We hold on to this IDEA, this hope, this belief– for weeks, months and in some cases of strong believers(like myself) years. We hold out, waiting for a person to see their own potential. But sometimes waiting is as far as the progress goes. Whether the situation is “we have been together for years” OR “we have been friends forever” the point is that TIME does NOT bind people. What bind us is that we have to continue to grow in the same direction. As much as I don’t want to admit it, some people never grow up, and if they do, it doesn’t that there growing alongside us.

So should we feel hopeless or defeated because we find ourselves to be one of the “believers”? Should we feel naïve because we are the hopeful few who holds on to an IDEA of person and see’s the great person they have the potential to be?

I don’t think so. I don’t think this seems fair. We shouldn’t feel bad for seeing the good in someone (even if they only reveal it to us and no one else). We shouldn’t feel bad for believing in someone. We are learning too, 20something is about trial and error. We just have to manage and gage how much hope and energy we invest.

So while we waiting in baited breath for our friends and relationships to move with the times, we must not forget about the irony of it all. If I’ve learned anything in my 20something years, it’s that you can't force people...

To do what you want them to do
See what you want them to see, OR
Act how you want them to act.

The only thing we can control is ourselves. This is frustrating and sometimes disappointing– but once we accept this–we can walk away from the people--the ones where we have been holding on to their IDEA. The people that we have been hoping will grow and evolve into something more.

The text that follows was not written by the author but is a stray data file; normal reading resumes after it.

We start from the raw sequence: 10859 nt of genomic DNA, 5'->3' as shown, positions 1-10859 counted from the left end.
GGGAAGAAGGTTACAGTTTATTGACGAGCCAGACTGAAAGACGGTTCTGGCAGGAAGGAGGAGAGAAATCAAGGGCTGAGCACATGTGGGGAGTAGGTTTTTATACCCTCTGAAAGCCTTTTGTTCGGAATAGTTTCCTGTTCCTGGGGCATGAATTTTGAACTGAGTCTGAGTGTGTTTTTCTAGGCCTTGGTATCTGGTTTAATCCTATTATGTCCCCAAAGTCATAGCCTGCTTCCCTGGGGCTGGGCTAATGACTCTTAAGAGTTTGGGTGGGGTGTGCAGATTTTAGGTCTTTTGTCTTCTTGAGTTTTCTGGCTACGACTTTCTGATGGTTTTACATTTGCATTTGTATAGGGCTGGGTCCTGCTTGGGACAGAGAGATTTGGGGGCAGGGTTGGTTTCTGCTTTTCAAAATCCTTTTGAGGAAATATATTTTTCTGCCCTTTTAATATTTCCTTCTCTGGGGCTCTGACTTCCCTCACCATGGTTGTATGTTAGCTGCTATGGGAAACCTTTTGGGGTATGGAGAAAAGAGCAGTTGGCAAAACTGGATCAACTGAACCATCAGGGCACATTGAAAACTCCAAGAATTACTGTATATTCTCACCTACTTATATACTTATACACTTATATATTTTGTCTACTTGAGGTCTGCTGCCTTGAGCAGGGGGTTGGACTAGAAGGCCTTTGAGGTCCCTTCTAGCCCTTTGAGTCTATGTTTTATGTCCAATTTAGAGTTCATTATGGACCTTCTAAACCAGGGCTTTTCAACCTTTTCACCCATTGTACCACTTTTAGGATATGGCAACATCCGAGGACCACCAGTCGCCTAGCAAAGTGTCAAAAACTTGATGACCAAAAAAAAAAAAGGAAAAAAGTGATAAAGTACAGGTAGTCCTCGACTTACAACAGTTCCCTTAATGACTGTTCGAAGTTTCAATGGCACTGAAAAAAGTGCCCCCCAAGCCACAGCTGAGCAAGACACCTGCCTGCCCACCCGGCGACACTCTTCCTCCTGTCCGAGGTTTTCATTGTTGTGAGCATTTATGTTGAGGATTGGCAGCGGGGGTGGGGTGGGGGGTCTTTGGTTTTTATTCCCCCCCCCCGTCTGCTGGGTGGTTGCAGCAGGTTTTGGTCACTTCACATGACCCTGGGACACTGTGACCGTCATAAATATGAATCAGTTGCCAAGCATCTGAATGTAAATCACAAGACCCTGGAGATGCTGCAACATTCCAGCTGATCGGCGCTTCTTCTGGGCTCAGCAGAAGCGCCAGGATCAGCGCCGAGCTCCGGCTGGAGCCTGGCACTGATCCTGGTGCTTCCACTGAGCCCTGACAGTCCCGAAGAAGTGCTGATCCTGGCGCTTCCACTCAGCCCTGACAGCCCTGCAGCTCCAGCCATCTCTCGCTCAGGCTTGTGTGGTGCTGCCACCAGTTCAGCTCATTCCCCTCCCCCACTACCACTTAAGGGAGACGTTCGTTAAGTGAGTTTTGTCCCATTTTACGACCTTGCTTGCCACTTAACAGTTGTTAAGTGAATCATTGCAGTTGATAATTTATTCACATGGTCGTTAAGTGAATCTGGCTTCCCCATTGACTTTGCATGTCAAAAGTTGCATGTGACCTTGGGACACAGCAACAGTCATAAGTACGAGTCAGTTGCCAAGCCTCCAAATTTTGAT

Once we realize this irony…it’s much easier to let go. Once we see that our IDEA of a person is only an interpretation. Remembering that is may not be WHO they are or WANT to be. Recognizing this and accepting this is what makes letting go and stepping away much easier.

I think there is some truth that you have to let some things fall apart so others can fall into place. I want to avoid all cheesy “Hallmark-isms” but I think this is so true. By 20something most of people have already discovered and revealed their core person. Sure, they have more things to accomplish and add to their resume of life; but core characteristics are already laid out. So, we have to let go of our “IDEA of a person” and accept people just as they are. Once we do this, it is much clearer whether they has a good or bad influence/impact on our life; whether they add to our joys or our sorrows; whether they make life a little easier or a little more difficult.